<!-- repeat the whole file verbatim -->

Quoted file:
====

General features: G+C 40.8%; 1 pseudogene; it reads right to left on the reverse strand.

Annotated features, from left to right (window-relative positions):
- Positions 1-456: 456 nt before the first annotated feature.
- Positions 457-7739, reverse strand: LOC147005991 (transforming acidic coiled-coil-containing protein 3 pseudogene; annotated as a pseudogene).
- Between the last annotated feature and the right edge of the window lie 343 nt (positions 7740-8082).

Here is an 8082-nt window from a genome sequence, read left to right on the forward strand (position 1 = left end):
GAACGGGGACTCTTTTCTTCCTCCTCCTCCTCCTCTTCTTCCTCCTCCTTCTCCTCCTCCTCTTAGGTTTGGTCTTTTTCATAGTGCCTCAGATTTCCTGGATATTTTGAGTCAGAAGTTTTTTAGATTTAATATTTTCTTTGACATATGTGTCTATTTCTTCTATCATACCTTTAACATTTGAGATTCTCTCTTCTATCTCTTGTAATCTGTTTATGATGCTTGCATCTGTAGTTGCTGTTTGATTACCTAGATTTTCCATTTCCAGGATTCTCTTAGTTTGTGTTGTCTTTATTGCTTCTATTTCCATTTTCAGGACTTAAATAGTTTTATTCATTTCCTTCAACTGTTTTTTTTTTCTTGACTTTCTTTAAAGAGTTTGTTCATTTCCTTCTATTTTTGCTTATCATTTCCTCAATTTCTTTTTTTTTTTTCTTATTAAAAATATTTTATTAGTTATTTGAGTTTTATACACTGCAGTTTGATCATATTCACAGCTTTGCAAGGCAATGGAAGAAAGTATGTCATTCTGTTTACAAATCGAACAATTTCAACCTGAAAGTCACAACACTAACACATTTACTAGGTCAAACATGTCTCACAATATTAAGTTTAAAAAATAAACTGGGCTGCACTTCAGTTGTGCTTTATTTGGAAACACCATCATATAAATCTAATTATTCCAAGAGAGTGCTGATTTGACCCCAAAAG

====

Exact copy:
General features: G+C 40.8%; 1 pseudogene; it reads right to left on the reverse strand.

Annotated features, from left to right (window-relative positions):
- Positions 1-456: 456 nt before the first annotated feature.
- Positions 457-7739, reverse strand: LOC147005991 (transforming acidic coiled-coil-containing protein 3 pseudogene; annotated as a pseudogene).
- Between the last annotated feature and the right edge of the window lie 343 nt (positions 7740-8082).

Here is an 8082-nt window from a genome sequence, read left to right on the forward strand (position 1 = left end):
GAACGGGGACTCTTTTCTTCCTCCTCCTCCTCCTCTTCTTCCTCCTCCTTCTCCTCCTCCTCTTAGGTTTGGTCTTTTTCATAGTGCCTCAGATTTCCTGGATATTTTGAGTCAGAAGTTTTTTAGATTTAATATTTTCTTTGACATATGTGTCTATTTCTTCTATCATACCTTTAACATTTGAGATTCTCTCTTCTATCTCTTGTAATCTGTTTATGATGCTTGCATCTGTAGTTGCTGTTTGATTACCTAGATTTTCCATTTCCAGGATTCTCTTAGTTTGTGTTGTCTTTATTGCTTCTATTTCCATTTTCAGGACTTAAATAGTTTTATTCATTTCCTTCAACTGTTTTTTTTTTCTTGACTTTCTTTAAAGAGTTTGTTCATTTCCTTCTATTTTTGCTTATCATTTCCTCAATTTCTTTTTTTTTTTTCTTATTAAAAATATTTTATTAGTTATTTGAGTTTTATACACTGCAGTTTGATCATATTCACAGCTTTGCAAGGCAATGGAAGAAAGTATGTCATTCTGTTTACAAATCGAACAATTTCAACCTGAAAGTCACAACACTAACACATTTACTAGGTCAAACATGTCTCACAATATTAAGTTTAAAAAATAAACTGGGCTGCACTTCAGTTGTGCTTTATTTGGAAACACCATCATATAAATCTAATTATTCCAAGAGAGTGCTGATTTGACCCCAAAAG